Analysis Of `` Leaves Of Grass `` By Walt Whitman

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During the 19th-century people were deterred from the idea that through Christ you found your righteousness and the ability to be reliant not only Him, but upon yourself as well. Ralph Waldo Emerson dug deeper into this theory of being a self-reliant person in his writing, “Self-Reliance”. His rhetorical language throughout the speech, turned book, he explains exactly how an individual of the 19th century, becomes self-reliant. Although he was writing to a specific audience, the core values and - for his time- wildly unorthodox theories of this speech are relatable still to this day. Not long after this book was published, Emerson’s acquaintance and fellow writer, Walt Whitman, countered his theories in “Leaves of Grass”, later called…show more content…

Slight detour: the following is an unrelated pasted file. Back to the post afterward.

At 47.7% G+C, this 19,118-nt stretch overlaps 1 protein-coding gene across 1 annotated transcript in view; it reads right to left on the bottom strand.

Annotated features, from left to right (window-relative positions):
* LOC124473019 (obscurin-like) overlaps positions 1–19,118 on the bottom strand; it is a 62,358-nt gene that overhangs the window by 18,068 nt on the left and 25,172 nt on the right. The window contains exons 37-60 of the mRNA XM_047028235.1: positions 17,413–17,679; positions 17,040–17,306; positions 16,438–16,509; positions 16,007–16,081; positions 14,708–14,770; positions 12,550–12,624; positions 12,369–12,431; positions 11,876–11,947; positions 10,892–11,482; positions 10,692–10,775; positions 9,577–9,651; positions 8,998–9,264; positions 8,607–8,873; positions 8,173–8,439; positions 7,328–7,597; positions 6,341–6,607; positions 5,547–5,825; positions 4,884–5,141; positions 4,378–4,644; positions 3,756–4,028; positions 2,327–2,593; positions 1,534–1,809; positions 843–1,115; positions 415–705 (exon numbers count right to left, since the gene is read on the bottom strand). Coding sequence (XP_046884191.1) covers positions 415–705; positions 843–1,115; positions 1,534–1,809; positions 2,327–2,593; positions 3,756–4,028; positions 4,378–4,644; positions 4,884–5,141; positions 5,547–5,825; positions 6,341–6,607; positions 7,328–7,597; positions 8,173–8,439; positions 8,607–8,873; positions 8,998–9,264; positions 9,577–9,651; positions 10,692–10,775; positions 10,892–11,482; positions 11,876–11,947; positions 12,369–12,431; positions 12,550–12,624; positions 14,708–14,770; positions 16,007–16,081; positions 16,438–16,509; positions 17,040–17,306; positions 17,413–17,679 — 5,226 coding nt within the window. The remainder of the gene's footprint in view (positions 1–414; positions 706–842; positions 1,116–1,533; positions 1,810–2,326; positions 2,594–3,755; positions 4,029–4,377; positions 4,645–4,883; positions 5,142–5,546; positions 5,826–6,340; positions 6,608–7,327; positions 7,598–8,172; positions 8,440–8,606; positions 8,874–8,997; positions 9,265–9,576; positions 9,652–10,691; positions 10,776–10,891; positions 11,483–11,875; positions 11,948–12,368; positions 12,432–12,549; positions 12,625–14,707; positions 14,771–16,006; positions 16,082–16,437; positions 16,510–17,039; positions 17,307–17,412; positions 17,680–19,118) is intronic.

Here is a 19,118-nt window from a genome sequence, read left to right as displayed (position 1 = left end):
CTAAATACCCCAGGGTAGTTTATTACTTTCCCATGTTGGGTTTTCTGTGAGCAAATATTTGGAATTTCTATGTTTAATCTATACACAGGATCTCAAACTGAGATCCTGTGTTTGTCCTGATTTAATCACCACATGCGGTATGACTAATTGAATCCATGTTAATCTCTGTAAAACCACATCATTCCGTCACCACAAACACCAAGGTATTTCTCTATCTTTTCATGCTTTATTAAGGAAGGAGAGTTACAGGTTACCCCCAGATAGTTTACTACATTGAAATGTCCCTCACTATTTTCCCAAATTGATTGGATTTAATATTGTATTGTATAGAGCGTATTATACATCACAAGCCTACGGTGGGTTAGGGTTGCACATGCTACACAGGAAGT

It’s like writing your own rules on life and actually living up to them. Much like Emerson also said shortly after that, “In every work of genius we recognize our own rejected thoughts: they come back to us with a certain alienated majesty.” (Emerson pg. 642). Here Emerson clearly states what everyone thinks and feels when reading powerful works of art, this could easily include the bible. Whenever we read the words we’ve so longed to say but forgotten how it releases a mystical feeling where for once we understand the words we so long to speak. This exhibits self-reliance because it boosts your trust in your own abilities; the reinforcement of the feelings or words you’ve forgotten along the way are a steady reminder of what you believe in and live by day-to-day. Another way Emerson establishes what it is like to be self-reliant is by stating, “The virtue in most request is conformity...” (Emerson pg. 643). Conformity is the act of being socially accepted by the world’s conventions or standards. Emmerson wrote against this, he strongly argued that anyone who conformed to societal standards. He made this very clear when he said, “Whoso would be a man must be a nonconformist.” (Emerson pg. 643). The most profound thing that Emerson would have us take away from this reading would be to "Trust thyself," a motto that ties together his whole intent behind writing self-reliance. (Emerson pg. 642). To depend on another 's
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